Establishing Digital Trust: Don't Sacrifice Security for Convenience
"I installed the Chrome extension ... with the idea of checking out the source code," Cubrilovic writes. "The first thing I noticed is that the source package contains their private certificate file used to sign the extension."
"Since private keys allow developers to digitally sign new extensions or update their old ones, they should always be kept secret," writes ITworld's Lucian Constantin. "In order to prove the implications of the private key leak, Cubrilovic created a proof-of-concept Chrome extension that displays an alert on every visited website and signed it with Yahoo's private key."
"There are all sorts of attacks that could be executed with a spoofed extension; the most obvious of these, as Cubrilovic notes, would be to create and sign a traffic logger to capture a victim’s web activity," writes The Register's Richard Chirgwin.https://o1.qnsr.com/log/p.gif?;n=203;c=204650394;s=9477;x=7936;f=201801171506010;u=j;z=TIMESTAMP;a=20392931;e=i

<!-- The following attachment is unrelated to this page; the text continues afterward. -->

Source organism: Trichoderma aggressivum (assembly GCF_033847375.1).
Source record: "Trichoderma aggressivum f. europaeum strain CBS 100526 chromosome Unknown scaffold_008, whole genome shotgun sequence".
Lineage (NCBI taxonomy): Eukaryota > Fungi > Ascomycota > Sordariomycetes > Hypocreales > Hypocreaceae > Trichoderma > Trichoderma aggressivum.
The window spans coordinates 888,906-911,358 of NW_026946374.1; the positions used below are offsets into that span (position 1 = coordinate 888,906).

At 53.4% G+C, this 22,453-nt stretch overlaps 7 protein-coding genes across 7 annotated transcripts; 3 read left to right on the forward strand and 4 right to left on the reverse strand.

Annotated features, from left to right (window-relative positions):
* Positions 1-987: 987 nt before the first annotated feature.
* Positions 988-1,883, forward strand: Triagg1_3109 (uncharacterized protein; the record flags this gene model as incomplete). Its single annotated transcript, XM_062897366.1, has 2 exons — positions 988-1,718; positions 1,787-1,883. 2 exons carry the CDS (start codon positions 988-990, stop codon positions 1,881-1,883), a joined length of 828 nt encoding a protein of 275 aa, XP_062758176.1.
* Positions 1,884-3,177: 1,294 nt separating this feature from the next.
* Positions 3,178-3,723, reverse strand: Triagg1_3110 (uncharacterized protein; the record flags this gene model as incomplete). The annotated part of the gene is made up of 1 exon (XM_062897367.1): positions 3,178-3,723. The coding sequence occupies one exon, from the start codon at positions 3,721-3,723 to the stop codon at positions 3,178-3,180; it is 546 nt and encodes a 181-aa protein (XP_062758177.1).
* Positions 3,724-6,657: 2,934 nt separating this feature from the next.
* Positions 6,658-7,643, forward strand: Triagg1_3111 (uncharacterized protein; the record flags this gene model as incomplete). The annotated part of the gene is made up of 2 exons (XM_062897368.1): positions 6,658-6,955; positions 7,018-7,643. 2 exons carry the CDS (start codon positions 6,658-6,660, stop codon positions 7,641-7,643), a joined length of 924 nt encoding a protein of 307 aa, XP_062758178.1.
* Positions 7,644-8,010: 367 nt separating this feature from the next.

"To their credit, Yahoo! moved quickly," writes Geek.com's Lee Mathews. "They pulled down the original extension, issued a new private key, and then repacked the Axis .CRX without spilling the beans a second time. The original key has been nuked, so it can’t be used for nefarious purposes at this point. That’s a good thing, since the whole thing is exposed in Cubrilovic’s images and anyone with a fair amount of patience could simply type it in and save it with the original file name."